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Sometimes—no, really, all the time—I can sink pretty low into a pity party when I think of the loss I’ve endured all before age 40. I don’t want attention or my own pity, it all can overwhelm you or better yet—sneak in on the most beautiful of days. When you are a difficult person who also struggles with demons of anxiety and depression, you are hard to be around at times. And when you are deep in the murky crud of life, you honestly want to be alone.

Thus, maintaining friendships is hard. Right now, I am breaking up with two of my longest friends. This break-up has been a long time coming; it all started when the world changed for me again when my brother died. My tears were mostly for the knowledge that grief was entering my life all over again since my dad passed a few years before.

I was a mess of texts to friends. A puddle of tears on my closet floor. A big lump under my covers. A lazy parent who just couldn’t do the everyday. On the daily for a good two months, I reached out to my friends never thinking I was overstepping or overwhelming them.

When the texts and calls began to disappear, I knew we were in the midst of trouble. Multiple emails, calls, texts of “why?” and “where did you go?” began to happen, and after months of “It’s fine, I’m just busy,” I got the response I knew was coming. 

You’re different now.

It’s hard for others to have problems when you have so many.

You’ve become too selfish.

Stunned and angry, I let my emotions speak. I was beyond hurt, but I also knew I had been selfish. As one friend shared her truth, another was waiting to do the same after multiple cancellations to meet and talk.

We can’t compete with everything in your life.

I want a friendship that is mutually rewarding.

I’ve had issues with our friendship for 2-3 years now.

Again, more answers as to why I was suddenly without close friends to text when the grief came. I dug deep and spoke with others about their concerns with me. I began to see I was selfish because while my world was changing, I didn’t bother to check in on theirs. While their words physically still sit on my shoulders, there was truth. More reaching out to talk. More plans made to meet. More silence on their end.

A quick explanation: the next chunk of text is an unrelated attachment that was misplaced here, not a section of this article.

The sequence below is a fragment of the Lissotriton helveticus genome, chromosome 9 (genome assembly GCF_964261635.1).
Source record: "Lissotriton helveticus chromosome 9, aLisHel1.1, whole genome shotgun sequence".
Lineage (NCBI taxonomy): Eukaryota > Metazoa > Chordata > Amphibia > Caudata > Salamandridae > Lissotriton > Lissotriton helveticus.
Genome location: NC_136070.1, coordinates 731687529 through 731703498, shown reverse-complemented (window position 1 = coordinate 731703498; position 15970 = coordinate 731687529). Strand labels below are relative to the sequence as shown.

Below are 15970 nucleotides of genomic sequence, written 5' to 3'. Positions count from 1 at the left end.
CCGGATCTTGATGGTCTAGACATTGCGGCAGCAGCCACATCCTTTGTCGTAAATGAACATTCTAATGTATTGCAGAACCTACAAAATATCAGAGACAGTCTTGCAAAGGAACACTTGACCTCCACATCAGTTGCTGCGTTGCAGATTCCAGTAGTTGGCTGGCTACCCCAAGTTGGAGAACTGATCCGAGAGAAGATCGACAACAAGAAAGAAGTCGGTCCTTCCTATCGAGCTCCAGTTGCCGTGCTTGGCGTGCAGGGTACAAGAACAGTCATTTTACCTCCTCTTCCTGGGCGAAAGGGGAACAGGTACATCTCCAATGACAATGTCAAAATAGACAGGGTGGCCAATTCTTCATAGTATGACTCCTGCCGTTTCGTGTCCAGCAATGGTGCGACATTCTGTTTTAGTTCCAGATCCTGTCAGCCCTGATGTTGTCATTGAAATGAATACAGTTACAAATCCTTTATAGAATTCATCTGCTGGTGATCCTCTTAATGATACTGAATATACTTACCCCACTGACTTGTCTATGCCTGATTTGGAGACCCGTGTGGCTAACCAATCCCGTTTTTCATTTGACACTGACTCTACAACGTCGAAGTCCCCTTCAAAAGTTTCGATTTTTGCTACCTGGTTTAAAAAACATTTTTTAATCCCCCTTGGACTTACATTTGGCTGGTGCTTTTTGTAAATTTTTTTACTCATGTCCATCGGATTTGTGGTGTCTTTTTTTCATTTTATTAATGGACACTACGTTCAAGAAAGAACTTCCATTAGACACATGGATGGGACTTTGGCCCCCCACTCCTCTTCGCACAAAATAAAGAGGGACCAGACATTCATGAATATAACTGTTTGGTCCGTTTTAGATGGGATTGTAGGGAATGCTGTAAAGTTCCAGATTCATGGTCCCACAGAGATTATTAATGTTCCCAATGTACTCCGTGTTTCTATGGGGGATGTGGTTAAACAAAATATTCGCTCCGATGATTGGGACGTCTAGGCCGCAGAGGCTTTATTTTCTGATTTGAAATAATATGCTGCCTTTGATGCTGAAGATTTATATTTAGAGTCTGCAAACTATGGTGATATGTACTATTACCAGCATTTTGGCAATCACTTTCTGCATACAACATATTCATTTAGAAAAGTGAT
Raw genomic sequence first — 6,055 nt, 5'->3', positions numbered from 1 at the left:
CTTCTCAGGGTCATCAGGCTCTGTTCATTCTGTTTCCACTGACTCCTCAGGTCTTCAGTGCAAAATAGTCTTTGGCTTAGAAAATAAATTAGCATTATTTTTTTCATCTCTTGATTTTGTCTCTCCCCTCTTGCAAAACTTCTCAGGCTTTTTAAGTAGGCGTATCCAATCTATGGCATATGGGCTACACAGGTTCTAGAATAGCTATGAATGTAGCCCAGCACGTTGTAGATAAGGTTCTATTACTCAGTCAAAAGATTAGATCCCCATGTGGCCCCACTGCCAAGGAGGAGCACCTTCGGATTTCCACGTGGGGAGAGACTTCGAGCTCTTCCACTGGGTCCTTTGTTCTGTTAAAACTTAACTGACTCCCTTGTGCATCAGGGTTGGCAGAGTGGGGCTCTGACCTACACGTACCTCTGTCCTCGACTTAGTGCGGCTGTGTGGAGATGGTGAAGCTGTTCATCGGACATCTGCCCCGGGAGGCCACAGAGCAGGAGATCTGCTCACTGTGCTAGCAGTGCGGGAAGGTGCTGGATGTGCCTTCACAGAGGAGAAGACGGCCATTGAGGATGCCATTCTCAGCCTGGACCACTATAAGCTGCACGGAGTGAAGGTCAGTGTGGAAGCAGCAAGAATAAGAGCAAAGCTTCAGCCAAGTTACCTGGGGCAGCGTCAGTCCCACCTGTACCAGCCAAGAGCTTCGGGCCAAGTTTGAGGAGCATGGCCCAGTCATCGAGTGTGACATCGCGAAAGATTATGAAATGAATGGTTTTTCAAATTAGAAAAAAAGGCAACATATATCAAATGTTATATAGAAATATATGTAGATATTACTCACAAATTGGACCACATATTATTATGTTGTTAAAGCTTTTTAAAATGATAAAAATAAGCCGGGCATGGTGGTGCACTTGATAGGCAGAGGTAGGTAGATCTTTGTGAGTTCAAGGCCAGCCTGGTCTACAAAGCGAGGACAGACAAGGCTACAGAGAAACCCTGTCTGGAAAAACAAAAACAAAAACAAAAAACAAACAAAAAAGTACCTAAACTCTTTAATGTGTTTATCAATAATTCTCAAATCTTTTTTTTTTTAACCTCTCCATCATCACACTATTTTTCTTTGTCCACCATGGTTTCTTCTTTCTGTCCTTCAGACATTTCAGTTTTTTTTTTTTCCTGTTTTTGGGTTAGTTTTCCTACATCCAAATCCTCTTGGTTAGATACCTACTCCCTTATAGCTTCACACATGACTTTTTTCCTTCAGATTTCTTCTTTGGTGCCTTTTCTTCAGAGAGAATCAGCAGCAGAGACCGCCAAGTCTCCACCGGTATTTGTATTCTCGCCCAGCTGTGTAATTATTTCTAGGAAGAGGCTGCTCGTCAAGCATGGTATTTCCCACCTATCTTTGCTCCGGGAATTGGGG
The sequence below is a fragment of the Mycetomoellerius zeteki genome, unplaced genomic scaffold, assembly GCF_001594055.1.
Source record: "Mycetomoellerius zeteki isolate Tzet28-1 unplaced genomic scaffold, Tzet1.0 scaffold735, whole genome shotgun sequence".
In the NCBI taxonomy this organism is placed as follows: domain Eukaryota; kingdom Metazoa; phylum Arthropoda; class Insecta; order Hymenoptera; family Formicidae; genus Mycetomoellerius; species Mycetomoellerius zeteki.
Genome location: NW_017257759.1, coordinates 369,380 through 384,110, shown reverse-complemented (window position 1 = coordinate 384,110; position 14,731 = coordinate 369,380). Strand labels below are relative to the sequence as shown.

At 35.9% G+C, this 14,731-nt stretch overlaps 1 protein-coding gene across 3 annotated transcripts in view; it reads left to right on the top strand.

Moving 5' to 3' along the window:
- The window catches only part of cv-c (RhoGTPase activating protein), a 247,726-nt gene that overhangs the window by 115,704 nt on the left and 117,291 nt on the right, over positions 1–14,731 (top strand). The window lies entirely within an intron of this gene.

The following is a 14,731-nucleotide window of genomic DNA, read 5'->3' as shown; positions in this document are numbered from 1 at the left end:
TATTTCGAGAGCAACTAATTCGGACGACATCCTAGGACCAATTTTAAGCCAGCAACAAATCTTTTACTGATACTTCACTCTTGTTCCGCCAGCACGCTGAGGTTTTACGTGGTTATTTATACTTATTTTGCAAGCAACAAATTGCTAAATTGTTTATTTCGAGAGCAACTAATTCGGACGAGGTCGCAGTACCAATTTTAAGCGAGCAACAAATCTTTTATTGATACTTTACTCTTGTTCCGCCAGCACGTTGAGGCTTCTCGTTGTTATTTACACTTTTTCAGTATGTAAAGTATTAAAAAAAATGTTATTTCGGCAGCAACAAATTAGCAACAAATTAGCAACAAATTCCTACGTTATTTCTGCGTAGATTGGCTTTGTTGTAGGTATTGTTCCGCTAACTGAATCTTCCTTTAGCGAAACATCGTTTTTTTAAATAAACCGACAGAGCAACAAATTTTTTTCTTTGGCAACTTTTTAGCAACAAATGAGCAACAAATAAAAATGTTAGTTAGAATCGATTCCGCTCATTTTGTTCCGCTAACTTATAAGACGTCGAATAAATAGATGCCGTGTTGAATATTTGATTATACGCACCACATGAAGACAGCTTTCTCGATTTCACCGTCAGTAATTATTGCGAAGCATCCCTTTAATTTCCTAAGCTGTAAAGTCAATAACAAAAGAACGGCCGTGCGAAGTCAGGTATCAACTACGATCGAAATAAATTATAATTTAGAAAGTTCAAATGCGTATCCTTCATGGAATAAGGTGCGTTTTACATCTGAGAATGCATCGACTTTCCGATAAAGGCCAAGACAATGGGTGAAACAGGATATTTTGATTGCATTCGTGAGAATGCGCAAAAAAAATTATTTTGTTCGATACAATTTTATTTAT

Not a day goes by when I don’t play conversations in my head—mostly ones I know will never happen. Other friends and family want me to move on and stop worrying. They want me to remember the friends who let me apologize, and I definitely do, but when a friendship of that long ends, you can’t help but feel the pain. 

Friendships are hard and need to be nourished just as would a marriage. You have to fight for it; you have to apologize. But, what happens when it just ends—no closure and no meeting to shake hands and go about your life? How do you move on from that? 

Grief still has me in puddles some days. I also tiptoe around sharing my woes when I know others have their own. I wish I had a big life lesson and maybe one day I will, but I am grieving those relationships. No one tells you those could go away as you age. No one puts broken friendships on the list with bills, budgets, potty-training, and any other adult responsibility. 

I don’t want to be a selfish friend. I want all my friends to know it is a great reward being in their lives. I want issues to come as well as apologies and understanding. And though I am grieving these break-ups, part of me wonders if we could ever rebuild. We are all hurt; we are all at a loss. 

I don’t like this pain. I don’t like being partly to blame for anything ending. I don’t like what it does to my mind on a daily basis. But, as with my anxiety and my grief, I just keep fighting. 

And while the fight can be tiresome, it’s all you can do. With the tribe who loves you and with the strength you dig deep to find. While friendships break, you fight to hang on. 

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